In honor of Women’s History Month and the 100th Anniversary of the 19th Amendment, MdHS is highlighting the strong female role-models represented in the Spectrum of Fashion exhibition. This tour is an hour long and free to the public.

March 8, 2020 - 10:00am
Join a Women's Suffrage March! Create your own "Votes for Women" sash and write a speech advocating for a woman's right to vote. Learn about some of the heroines of the movement, including women that played a major role right here in Maryland. What would it be like to be a girl at this time? How would you feel not to be able to vote on issues that were important to you?

March 8, 2020 - 12:00pm
Visit us for free every Second Sunday!

March 25, 2020 - 6:00pm
The Chesapeake Bay Maritime Museum (CBMM) has officially been selected to build a new Maryland Dove, a reproduction of the 17th-century trading ship that accompanied the first settlers to what is now Maryland in 1634. This build is recognized on an international level as the only one of its kind at this time, and may well be the most historically sound reproduction built in modern times. Join us for Maryland Day 2020 and listen to CBMM President Kristen Greenaway and Shipwright Joe Connor as they present how they are preserving and transferring traditional skills through CBMM’s Shipyard.

April 2, 2020 - 6:00pm
Born in England and educated in Germany, Benjamin Latrobe arrived in the United States in 1796 and soon was providing the new republic with canals, water systems and, most famously, buildings. This lecture will examine his contributions to American society and the challenges that arose in his private and public life.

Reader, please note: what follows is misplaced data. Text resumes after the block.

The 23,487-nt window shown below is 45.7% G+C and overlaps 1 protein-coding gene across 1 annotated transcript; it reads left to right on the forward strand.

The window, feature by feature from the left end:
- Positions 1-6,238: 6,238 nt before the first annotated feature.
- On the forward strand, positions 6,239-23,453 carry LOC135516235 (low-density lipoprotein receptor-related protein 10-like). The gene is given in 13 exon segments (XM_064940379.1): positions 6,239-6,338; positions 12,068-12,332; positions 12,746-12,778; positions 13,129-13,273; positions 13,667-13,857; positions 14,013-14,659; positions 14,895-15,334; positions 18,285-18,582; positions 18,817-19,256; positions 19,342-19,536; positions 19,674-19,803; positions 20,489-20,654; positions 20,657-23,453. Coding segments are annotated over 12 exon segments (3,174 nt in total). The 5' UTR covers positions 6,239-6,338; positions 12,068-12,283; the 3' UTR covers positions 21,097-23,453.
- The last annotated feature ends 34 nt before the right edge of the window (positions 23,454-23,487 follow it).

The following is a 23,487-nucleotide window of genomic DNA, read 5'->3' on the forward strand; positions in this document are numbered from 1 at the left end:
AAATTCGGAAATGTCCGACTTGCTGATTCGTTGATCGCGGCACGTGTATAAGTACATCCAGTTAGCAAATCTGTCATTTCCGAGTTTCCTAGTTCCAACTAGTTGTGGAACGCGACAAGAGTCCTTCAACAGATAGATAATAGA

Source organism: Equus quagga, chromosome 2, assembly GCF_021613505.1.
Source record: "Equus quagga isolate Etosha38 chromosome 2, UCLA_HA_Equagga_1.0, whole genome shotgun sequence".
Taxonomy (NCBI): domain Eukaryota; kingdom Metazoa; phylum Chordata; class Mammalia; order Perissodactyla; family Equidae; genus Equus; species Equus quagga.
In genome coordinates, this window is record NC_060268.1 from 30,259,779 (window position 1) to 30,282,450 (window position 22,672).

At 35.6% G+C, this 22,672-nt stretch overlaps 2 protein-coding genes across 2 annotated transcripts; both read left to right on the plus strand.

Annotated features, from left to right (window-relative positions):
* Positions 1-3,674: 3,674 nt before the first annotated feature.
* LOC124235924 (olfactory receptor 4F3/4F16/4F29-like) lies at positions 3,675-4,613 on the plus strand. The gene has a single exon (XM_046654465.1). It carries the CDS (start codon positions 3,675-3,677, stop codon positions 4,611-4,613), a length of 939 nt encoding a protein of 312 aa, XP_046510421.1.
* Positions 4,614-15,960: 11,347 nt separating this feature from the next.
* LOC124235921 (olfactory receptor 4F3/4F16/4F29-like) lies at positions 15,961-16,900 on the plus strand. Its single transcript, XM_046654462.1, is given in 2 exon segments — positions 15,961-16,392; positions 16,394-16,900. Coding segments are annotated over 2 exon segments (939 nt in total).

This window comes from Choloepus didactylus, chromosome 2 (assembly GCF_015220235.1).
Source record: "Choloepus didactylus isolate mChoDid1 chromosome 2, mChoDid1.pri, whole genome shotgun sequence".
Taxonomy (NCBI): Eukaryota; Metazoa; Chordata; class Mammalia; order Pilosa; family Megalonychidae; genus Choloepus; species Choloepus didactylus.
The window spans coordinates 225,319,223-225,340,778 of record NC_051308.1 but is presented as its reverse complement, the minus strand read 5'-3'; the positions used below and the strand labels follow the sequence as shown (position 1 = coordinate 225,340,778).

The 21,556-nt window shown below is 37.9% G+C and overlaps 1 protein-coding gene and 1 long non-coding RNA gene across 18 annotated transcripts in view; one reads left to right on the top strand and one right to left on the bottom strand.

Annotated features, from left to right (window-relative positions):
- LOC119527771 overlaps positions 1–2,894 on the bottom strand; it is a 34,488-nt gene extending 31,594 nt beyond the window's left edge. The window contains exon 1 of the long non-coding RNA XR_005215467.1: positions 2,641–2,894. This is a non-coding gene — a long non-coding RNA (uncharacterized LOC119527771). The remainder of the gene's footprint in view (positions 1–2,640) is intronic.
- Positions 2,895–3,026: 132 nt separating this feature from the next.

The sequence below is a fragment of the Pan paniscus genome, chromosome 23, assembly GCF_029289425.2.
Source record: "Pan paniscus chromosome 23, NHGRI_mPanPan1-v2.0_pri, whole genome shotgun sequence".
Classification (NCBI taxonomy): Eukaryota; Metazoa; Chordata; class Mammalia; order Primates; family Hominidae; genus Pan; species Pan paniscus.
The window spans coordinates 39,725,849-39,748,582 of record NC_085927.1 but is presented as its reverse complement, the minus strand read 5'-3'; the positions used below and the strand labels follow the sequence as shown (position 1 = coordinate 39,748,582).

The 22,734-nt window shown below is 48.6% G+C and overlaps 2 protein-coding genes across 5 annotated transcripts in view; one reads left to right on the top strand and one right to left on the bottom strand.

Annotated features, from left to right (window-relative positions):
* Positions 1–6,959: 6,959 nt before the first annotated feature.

April 29, 2020 - 6:00pm
Enjoy one more trip to Howard Street and hear the stories of Hutzler’s, Hochschild’s, Hecht’s, Stewart’s and the other establishments that comprised Baltimore’s former bustling commercial district. Join noted department store historian, lecturer, and author Michael Lisicky as he explains why Baltimoreans still hold Hutzler’s, and many similar institutions, dear to their hearts.

September 10, 2020 - 6:00pm
What prompts a German-born artist to create a massive painting illustrating a major turning point in the American War of Independence 75 years after the event without a commission? This lecture will discuss how Leutze romanticized the past by examining the artistic choices he made in creating his painting Washington Crossing the Delaware and his other work owned by the Maryland Historical Society, Settlement of Maryland by Lord Baltimore.

October 1, 2020 - 6:00pm
Today, African American women are an organized and consequential facet of our body politic. How did they get here? To understand their story is to understand the politics of our own time, setting aside old narratives and learning about the future through black women’s ongoing quest for rights. Vanguard, a new book by Martha S. Jones, tells how they built their movement which was plagued by ridicule and resistance and fought fiercely and for many years after the 19th Amendment, extending to the Voting Rights Act of 1965.

November 5, 2020 - 6:00pm
The period leading up to the American Revolution was one of great wealth, prosperity and sophistication in Maryland’s colonial capital. This lecture will explore 18th-century Annapolis architecture, decorative and fine arts in this period and its appellation “Golden Age”.